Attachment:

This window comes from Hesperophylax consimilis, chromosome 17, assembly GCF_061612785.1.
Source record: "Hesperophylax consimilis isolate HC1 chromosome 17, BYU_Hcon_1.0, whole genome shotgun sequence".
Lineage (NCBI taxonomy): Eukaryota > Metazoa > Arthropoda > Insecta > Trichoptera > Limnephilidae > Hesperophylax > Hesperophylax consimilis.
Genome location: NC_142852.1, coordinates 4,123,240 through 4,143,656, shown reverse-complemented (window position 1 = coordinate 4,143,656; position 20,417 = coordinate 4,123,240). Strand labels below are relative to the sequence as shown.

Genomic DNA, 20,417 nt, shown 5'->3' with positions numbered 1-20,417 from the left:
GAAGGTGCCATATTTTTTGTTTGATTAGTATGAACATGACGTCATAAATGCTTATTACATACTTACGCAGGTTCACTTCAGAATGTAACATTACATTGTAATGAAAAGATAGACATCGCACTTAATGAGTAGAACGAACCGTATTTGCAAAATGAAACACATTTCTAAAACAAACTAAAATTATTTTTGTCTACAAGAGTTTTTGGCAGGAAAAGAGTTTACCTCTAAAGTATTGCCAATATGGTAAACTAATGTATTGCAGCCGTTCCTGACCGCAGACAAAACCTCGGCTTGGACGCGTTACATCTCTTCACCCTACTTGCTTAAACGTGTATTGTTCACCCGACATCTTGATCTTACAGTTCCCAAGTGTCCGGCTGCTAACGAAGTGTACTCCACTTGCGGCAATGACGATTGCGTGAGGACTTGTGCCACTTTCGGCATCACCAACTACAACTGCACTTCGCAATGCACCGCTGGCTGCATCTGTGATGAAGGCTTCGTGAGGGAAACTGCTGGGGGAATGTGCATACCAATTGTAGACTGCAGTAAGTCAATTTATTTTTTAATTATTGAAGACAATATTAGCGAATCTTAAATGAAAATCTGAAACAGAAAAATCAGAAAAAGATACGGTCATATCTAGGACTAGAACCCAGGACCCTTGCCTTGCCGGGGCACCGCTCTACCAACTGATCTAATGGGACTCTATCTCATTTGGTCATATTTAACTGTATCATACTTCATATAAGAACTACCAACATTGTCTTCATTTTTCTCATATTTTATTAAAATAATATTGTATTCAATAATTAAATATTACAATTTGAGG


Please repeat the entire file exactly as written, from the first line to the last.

This window comes from Hesperophylax consimilis, chromosome 17, assembly GCF_061612785.1.
Source record: "Hesperophylax consimilis isolate HC1 chromosome 17, BYU_Hcon_1.0, whole genome shotgun sequence".
Lineage (NCBI taxonomy): Eukaryota > Metazoa > Arthropoda > Insecta > Trichoptera > Limnephilidae > Hesperophylax > Hesperophylax consimilis.
Genome location: NC_142852.1, coordinates 4,123,240 through 4,143,656, shown reverse-complemented (window position 1 = coordinate 4,143,656; position 20,417 = coordinate 4,123,240). Strand labels below are relative to the sequence as shown.

Genomic DNA, 20,417 nt, shown 5'->3' with positions numbered 1-20,417 from the left:
GAAGGTGCCATATTTTTTGTTTGATTAGTATGAACATGACGTCATAAATGCTTATTACATACTTACGCAGGTTCACTTCAGAATGTAACATTACATTGTAATGAAAAGATAGACATCGCACTTAATGAGTAGAACGAACCGTATTTGCAAAATGAAACACATTTCTAAAACAAACTAAAATTATTTTTGTCTACAAGAGTTTTTGGCAGGAAAAGAGTTTACCTCTAAAGTATTGCCAATATGGTAAACTAATGTATTGCAGCCGTTCCTGACCGCAGACAAAACCTCGGCTTGGACGCGTTACATCTCTTCACCCTACTTGCTTAAACGTGTATTGTTCACCCGACATCTTGATCTTACAGTTCCCAAGTGTCCGGCTGCTAACGAAGTGTACTCCACTTGCGGCAATGACGATTGCGTGAGGACTTGTGCCACTTTCGGCATCACCAACTACAACTGCACTTCGCAATGCACCGCTGGCTGCATCTGTGATGAAGGCTTCGTGAGGGAAACTGCTGGGGGAATGTGCATACCAATTGTAGACTGCAGTAAGTCAATTTATTTTTTAATTATTGAAGACAATATTAGCGAATCTTAAATGAAAATCTGAAACAGAAAAATCAGAAAAAGATACGGTCATATCTAGGACTAGAACCCAGGACCCTTGCCTTGCCGGGGCACCGCTCTACCAACTGATCTAATGGGACTCTATCTCATTTGGTCATATTTAACTGTATCATACTTCATATAAGAACTACCAACATTGTCTTCATTTTTCTCATATTTTATTAAAATAATATTGTATTCAATAATTAAATATTACAATTTGAGG